I wish I did. I'm stumbling around in the dark here w/ Duolingo & other websites. There is so MUCH out there that it's difficult to weed through and find the good stuff in the massive pile. I really like https://www.languagetransfer.org/free-courses-1#complete-spanish -- their complete spanish course is great for grammar (and it's free!) I'd start there for Spanish (they have a bunch of courses though - for many languages.) He's good at teaching and you can go your own pace. I want to go back to it again now that I have some better understanding. I also like the subreddits https://www.reddit.com/r/learnspanish/ & https://www.reddit.com/r/spanish - a tad intimidating at times but informative. Reddit also has a r/languageexchange forum where people can find partners - I've not tried it, but I know it's there. There are exchange programs for free on Tandem & HelloTalk - I've not had as much luck as some others seem to there.

    I have had some success finding inexpensive tutors on https://www.italki.com/ (they give you three trial lessons for free to start out, and the lessons vary a lot in price, but some are very affordable.)

    I mostly just use the internet & a very basic grammar book and a good dictionary. I listen to podcasts and watch TV in Spanish, and I watch a ton of YouTube spanish programming.

    I'm just stumbling along. I'd hoped to be much further than I am by now, but I'm doing my best. Hang in there - you'll get it if you keep going. Things that seem completely incomprehensible right now will soon seem super easy. (At least that's been my experience, and I hope it continues.) I do think I will invest in a real teacher eventually, but it feels like the money is best saved for once I've finished the Duo tree and gotten what I can from the many free resources out there. ¡Buena suerte!


    https://www.duolingo.com/profile/PavinKhair

    That's very useful, much appreciated! I have only been learning Spanish for a couple of weeks and I'm struggling to see the end result right now!


    https://www.duolingo.com/profile/EllaMcC

    You'll get it -- languages are a lifelong pursuit, but you'll be able to speak long before you've exhausted your lifespan -- this much I feel sure of, so long as you keep plugging along!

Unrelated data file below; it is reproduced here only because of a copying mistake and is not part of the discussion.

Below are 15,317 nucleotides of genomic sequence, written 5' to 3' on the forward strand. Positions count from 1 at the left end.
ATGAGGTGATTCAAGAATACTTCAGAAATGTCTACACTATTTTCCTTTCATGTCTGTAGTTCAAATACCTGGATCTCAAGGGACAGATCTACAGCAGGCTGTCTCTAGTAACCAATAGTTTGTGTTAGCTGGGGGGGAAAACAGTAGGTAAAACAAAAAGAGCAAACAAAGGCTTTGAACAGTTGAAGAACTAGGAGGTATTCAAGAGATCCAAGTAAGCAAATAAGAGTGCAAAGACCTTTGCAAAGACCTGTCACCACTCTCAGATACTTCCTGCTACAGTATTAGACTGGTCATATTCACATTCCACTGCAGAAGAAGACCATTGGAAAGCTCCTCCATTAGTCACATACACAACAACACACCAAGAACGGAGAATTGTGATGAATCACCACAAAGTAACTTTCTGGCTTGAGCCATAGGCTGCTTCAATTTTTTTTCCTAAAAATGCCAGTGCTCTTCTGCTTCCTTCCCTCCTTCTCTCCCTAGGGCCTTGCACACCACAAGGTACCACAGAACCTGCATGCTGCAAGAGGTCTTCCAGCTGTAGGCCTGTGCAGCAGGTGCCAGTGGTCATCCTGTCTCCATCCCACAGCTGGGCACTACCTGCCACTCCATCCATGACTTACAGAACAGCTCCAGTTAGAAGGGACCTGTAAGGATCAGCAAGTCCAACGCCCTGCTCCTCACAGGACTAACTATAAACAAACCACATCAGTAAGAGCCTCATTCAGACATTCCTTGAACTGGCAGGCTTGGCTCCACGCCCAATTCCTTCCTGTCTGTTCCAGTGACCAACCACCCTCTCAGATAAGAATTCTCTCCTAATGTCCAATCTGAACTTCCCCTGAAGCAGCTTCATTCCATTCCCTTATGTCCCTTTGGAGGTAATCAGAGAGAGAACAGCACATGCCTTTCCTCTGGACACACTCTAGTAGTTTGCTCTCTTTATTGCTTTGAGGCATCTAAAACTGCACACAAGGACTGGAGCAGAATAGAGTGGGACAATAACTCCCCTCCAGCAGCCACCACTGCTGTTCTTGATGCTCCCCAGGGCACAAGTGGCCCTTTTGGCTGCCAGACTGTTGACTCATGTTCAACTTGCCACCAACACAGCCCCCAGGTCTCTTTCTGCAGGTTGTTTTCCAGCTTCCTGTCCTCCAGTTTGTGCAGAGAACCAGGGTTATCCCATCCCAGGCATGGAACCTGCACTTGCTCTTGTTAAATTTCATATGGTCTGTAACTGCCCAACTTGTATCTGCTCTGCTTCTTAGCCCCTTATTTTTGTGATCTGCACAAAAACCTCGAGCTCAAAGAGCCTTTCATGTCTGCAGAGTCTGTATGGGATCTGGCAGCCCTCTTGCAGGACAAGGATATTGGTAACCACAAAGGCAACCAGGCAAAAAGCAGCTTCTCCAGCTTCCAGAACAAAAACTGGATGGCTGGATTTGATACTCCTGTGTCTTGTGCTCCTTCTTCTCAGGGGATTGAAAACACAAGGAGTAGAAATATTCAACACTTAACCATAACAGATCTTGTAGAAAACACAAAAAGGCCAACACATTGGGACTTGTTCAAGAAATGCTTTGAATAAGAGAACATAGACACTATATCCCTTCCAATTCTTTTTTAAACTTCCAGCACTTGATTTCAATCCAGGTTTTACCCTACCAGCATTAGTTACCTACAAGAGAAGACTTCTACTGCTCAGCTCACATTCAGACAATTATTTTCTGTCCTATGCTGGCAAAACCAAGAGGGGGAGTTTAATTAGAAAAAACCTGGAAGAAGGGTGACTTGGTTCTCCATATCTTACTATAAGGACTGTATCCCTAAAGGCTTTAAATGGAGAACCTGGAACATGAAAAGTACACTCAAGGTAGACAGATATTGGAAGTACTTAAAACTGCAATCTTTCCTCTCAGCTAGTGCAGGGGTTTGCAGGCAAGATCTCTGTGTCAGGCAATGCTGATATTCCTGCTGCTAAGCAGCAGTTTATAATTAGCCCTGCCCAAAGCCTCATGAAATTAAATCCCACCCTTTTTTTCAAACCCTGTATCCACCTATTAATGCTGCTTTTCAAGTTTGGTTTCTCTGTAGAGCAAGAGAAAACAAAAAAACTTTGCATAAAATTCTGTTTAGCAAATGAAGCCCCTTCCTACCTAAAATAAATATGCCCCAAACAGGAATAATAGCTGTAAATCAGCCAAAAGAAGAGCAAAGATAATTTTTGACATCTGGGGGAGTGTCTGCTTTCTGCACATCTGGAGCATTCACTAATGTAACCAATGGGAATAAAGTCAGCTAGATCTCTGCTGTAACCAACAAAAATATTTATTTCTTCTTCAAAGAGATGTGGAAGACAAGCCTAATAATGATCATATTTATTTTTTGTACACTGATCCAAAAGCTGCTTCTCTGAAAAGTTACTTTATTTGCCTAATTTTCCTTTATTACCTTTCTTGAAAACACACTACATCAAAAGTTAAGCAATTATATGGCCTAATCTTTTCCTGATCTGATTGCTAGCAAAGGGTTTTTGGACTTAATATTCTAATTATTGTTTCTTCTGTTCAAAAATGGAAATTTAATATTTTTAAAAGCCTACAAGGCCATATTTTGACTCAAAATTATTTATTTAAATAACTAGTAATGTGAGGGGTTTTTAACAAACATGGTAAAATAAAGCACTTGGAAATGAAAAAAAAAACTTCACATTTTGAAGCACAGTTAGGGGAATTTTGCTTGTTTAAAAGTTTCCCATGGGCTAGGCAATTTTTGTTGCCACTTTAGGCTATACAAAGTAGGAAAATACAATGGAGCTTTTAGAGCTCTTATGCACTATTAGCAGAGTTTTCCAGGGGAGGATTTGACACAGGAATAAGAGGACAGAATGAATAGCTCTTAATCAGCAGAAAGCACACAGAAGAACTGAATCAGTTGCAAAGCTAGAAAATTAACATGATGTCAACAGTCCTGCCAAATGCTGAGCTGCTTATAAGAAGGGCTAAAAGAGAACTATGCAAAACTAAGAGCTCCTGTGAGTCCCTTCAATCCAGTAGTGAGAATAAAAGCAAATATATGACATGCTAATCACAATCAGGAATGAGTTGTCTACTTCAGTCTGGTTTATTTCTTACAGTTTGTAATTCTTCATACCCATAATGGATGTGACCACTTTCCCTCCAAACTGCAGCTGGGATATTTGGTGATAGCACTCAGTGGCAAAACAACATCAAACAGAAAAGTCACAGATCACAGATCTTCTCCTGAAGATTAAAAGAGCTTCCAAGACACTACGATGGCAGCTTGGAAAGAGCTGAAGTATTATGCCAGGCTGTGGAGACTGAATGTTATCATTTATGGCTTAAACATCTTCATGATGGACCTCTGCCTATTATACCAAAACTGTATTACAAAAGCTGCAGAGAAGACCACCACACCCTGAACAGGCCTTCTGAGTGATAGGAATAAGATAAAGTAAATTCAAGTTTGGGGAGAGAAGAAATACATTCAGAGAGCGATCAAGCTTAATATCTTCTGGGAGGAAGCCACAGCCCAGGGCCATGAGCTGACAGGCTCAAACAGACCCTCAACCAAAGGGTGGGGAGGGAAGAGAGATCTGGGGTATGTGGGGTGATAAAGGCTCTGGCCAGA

https://www.duolingo.com/profile/Bruce768614

    Duo actually accepted my answer!
    "El chico no quiere ponerse sus zapatos nuevos."


    https://www.duolingo.com/profile/PhillipMcN2

    @Bruce768614
    @AnneMacek
    I am likewise surprised to learn that Duolingo accepts ponerse in lieu of usar! The meaning is not very different than usar in this context.

    If Duolingo is accepting ponerse, then vestirse should also be deserving of acceptance. Compare the two sentences below.

    El niño no quiere vestirse con sus zapatos nuevos.
    ― The boy doesn't want to dress (himself) in his new shoes.

    El chico no quiere ponerse sus zapatos nuevos.
    ― The boy doesn't want to put on his new shoes.


    https://www.duolingo.com/profile/MartaWendy

    Would poner work? Or does it have to be ponerse? Because i tried poner and it didn't accept it


    https://www.duolingo.com/profile/PhillipMcN2

    @MartaWendy
    The root infinitive form of the verb, poner, doesn't work as the solution to this Duolingo exercise without the reflexive pronoun. One little word makes a difference. (se)


    https://www.duolingo.com/profile/AndrewMcMahon

    Also reported this. Llevar is an appropriate verb to use.


    https://www.duolingo.com/profile/Jamblamb

    What about traer? El niño quiere traer sus zapatos nuevos? That was marked incorrect for me. Does traer not apply for shoes or am I using it incorrectly?


    https://www.duolingo.com/profile/SOFIADIRUBE

    I'm pretty sure it's just not correct. Traer would mean 'bring', while the question wants you to find the word for 'wear' which is usar


    https://www.duolingo.com/profile/PhillipMcN2

    @Jamblamb
    Perhaps... okay, I concede this is acceptable. We should not be surprised to discover that there is more than one way to say the same thing. Edit: Well, not exactly the same thing.

    El niño no quiere traer sus zapatos nuevos.
    ― The boy doesn't want to bring his new shoes.